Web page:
Your accountant may be great at handling small business accounting, but you need to be sure your accountant understands the differences between law firm accounting and other small business accounting requirements. It is your responsibility to make sure your books are correct. When vetting both accounting professionals and accounting software, having a basic understanding of the key distinctions between general business accounting and legal accounting can be critical to making the right decision for your firm. In this two-part series, you’ll find some core tenets of legal accounting that pose unique challenges when it comes to bookkeeping and reporting. Cash […]
We’re experiencing an unprecedented time in history, one in which most people are no longer working from their regular offices. For this reason, access to data from remote locations has become more important than ever.
Congratulations! Your firm has decided to move to a new practice management, billing or accounting platform. You have gone through the analysis, made a selection, and now comes the big question – What data should be brought over to the new application?
How do you measure productivity and predict profitability?
With time-based billing, the simplest way is billable hours. How many hours can (and should) timekeepers work in a period of time and how many of the worked hours are billable? If we assume only two weeks of vacation per year and a forty-hour workweek, the formula will look something like this…
All law firms are required to maintain accounting records for client funds deposited in trust accounts. Finding the right software solution to assist with the necessary record-keeping for those funds requires a complete understanding of the bar association rules. Trust Accounting Basics Client funds are held by lawyers for many reasons. A lawyer may hold client property in connection with representation, settlement funds or legal fees and expenses paid in advance. Bar associations have very specific rules that regulate the safekeeping of client funds, and law firms are required to deposit these funds in a separate bank account to ensure […]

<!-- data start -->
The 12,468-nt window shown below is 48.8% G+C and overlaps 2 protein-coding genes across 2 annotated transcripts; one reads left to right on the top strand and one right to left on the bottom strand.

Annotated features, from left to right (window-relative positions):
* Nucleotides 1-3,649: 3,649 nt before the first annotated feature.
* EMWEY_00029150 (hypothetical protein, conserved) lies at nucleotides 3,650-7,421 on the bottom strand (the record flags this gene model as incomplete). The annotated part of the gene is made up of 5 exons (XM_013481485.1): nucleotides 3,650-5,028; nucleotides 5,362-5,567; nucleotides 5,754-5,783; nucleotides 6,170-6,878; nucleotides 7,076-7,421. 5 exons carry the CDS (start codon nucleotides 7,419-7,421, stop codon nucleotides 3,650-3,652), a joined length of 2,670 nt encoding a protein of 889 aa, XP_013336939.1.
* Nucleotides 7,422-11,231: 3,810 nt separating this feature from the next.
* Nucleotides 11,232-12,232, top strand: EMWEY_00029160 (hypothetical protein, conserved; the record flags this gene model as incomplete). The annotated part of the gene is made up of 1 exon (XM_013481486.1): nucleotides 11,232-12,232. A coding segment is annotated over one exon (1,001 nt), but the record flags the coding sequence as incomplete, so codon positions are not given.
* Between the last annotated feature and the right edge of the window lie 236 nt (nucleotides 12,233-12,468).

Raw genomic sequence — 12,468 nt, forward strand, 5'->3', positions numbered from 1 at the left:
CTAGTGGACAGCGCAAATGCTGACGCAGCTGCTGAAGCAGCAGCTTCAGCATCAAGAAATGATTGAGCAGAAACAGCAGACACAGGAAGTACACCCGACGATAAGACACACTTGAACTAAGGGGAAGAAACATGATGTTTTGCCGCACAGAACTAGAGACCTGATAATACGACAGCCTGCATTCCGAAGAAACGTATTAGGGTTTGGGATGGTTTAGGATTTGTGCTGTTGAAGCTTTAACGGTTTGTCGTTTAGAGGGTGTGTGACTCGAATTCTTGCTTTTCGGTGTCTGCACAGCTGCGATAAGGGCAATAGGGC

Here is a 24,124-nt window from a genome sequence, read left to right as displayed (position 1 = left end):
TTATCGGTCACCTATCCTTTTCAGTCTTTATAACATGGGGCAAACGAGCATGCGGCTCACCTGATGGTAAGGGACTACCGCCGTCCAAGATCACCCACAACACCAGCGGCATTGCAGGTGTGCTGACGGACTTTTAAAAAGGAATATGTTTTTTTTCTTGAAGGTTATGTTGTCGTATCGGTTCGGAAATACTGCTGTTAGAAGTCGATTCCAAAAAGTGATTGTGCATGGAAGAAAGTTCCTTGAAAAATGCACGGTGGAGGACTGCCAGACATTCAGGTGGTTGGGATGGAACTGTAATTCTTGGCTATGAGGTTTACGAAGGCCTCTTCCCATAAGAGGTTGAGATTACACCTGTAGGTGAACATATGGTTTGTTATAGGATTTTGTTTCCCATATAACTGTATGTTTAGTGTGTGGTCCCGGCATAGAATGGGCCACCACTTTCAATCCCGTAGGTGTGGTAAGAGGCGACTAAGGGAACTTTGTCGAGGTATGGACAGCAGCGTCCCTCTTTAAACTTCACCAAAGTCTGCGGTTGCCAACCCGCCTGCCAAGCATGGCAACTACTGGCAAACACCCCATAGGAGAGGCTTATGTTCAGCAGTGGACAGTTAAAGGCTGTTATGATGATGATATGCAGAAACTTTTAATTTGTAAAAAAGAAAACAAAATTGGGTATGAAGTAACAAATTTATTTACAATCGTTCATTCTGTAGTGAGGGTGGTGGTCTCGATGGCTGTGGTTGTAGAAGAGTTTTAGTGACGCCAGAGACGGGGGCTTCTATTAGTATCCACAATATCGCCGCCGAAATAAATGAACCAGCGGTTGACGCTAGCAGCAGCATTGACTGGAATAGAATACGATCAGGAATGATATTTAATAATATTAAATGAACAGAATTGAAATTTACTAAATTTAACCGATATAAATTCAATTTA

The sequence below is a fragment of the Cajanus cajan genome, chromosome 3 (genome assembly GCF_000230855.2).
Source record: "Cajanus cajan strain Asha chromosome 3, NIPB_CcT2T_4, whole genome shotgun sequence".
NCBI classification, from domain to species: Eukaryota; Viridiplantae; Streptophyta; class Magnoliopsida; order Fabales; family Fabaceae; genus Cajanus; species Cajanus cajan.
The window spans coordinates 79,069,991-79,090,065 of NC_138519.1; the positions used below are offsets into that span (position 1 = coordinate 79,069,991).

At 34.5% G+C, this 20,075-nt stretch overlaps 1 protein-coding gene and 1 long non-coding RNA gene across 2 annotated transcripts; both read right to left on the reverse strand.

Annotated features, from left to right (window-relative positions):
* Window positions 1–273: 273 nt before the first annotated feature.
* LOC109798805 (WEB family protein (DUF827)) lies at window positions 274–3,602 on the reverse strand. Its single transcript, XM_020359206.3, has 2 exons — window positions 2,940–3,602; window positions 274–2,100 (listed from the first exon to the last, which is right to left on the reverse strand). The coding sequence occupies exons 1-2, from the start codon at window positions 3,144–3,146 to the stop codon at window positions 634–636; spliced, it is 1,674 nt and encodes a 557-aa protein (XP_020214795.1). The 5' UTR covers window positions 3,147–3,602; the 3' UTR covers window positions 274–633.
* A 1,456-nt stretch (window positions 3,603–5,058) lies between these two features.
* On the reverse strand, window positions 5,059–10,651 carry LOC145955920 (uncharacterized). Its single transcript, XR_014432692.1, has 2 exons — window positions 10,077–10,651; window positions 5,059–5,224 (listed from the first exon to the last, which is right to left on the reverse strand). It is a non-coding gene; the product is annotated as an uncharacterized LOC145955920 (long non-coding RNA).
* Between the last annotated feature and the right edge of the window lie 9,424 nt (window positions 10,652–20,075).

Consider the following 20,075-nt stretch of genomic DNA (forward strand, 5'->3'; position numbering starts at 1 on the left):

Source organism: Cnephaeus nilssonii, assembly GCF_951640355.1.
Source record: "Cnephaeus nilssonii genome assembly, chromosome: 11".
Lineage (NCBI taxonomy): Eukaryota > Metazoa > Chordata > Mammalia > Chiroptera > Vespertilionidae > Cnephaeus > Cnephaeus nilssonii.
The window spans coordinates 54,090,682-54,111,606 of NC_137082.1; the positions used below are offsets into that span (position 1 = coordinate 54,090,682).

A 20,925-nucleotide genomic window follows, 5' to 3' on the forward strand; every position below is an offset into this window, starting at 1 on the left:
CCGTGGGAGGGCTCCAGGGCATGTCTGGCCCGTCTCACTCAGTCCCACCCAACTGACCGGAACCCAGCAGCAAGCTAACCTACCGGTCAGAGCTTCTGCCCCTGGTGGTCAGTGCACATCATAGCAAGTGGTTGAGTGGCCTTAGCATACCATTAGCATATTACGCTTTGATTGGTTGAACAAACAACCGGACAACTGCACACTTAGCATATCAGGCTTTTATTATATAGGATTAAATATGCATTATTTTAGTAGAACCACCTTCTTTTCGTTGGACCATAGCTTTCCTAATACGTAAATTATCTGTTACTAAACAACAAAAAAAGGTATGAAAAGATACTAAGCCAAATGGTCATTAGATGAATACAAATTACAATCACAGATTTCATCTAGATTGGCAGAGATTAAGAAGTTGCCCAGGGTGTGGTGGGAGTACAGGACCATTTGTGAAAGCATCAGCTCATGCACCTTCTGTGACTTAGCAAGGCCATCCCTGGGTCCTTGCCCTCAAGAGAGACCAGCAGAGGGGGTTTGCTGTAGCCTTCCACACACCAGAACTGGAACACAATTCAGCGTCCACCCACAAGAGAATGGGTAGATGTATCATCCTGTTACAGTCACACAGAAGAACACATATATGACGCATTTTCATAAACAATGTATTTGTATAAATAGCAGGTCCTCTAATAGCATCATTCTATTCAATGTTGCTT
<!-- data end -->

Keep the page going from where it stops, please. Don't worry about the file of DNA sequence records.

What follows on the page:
The Coronavirus (COVID-19) pandemic has disrupted normal business life currently and for the foreseeable future. “Business as usual” is no longer a realistic expectation. We should expect a new normal once people are permitted to reoccupy their office space.
What should law firms do to ensure their employees’ safety and make certain that policies are compliant with revised labor laws and public safety?
Change is never easy, but often necessary to stay relevant in today’s fast-paced environment. Firms should regularly review how things are done and look for ways to improve. An especially good time to do this is when implementing new law practice management (LPM) software. Firms that cling to outdated or inefficient workflows often miss out on many benefits that can save time and money.
Law firms cannot escape uncollectible fees and unrecoverable costs. Fees and disbursements that are not paid by a client have a direct effect on the firm’s profitability. Most service industries report income based on the cash method of accounting. As a result, income is recorded only when received. The only bad debt expenses will be the result of client costs that cannot be recovered. Any fees that are billed but not paid by the client represent lost income.
You’ve just heard from a client that they want you to start billing them electronically — and they don’t mean by email. They mention LEDES. What is LEDES? What do you do next?
“LEDES” stands for Legal Electronic Data Exchange Standard. LEDES billing is simply submitting your bill in a special format. The electronic bill is uploaded to a service, or clearinghouse, that reviews the bill to make sure it complies with certain rules and that all the calculations are correct. If the bill is approved, you will get paid. Let’s take a step-by-step look at the LEDES billing process.
Disasters can take many forms for an organization. They might include a compromised computer, a power outage, severe weather, an active shooter situation, a bombing, or a virus. Some of these situations are not as severe as others, but all need a plan to protect employees, clients, business partners, data, and files.